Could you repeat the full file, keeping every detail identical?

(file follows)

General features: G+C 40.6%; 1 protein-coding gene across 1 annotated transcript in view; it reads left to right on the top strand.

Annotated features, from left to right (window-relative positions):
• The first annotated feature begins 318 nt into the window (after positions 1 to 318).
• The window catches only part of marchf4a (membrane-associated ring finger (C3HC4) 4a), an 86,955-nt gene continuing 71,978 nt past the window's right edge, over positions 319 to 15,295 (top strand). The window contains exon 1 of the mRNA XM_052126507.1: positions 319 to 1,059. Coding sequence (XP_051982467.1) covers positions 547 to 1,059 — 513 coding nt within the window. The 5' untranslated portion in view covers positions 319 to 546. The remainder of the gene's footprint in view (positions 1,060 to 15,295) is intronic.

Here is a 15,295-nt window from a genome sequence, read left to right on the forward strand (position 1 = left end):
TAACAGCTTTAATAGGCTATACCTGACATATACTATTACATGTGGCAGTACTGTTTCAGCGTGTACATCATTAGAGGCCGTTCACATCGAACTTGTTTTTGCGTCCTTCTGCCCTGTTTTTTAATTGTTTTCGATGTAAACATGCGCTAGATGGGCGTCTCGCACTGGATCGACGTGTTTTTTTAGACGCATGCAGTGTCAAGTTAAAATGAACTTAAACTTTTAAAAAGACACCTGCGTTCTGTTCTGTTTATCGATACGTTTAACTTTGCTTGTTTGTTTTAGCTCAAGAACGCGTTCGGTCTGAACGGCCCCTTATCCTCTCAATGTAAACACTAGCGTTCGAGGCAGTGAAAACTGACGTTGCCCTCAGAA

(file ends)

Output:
General features: G+C 40.6%; 1 protein-coding gene across 1 annotated transcript in view; it reads left to right on the top strand.

Annotated features, from left to right (window-relative positions):
• The first annotated feature begins 318 nt into the window (after positions 1 to 318).
• The window catches only part of marchf4a (membrane-associated ring finger (C3HC4) 4a), an 86,955-nt gene continuing 71,978 nt past the window's right edge, over positions 319 to 15,295 (top strand). The window contains exon 1 of the mRNA XM_052126507.1: positions 319 to 1,059. Coding sequence (XP_051982467.1) covers positions 547 to 1,059 — 513 coding nt within the window. The 5' untranslated portion in view covers positions 319 to 546. The remainder of the gene's footprint in view (positions 1,060 to 15,295) is intronic.

Here is a 15,295-nt window from a genome sequence, read left to right on the forward strand (position 1 = left end):
TAACAGCTTTAATAGGCTATACCTGACATATACTATTACATGTGGCAGTACTGTTTCAGCGTGTACATCATTAGAGGCCGTTCACATCGAACTTGTTTTTGCGTCCTTCTGCCCTGTTTTTTAATTGTTTTCGATGTAAACATGCGCTAGATGGGCGTCTCGCACTGGATCGACGTGTTTTTTTAGACGCATGCAGTGTCAAGTTAAAATGAACTTAAACTTTTAAAAAGACACCTGCGTTCTGTTCTGTTTATCGATACGTTTAACTTTGCTTGTTTGTTTTAGCTCAAGAACGCGTTCGGTCTGAACGGCCCCTTATCCTCTCAATGTAAACACTAGCGTTCGAGGCAGTGAAAACTGACGTTGCCCTCAGAA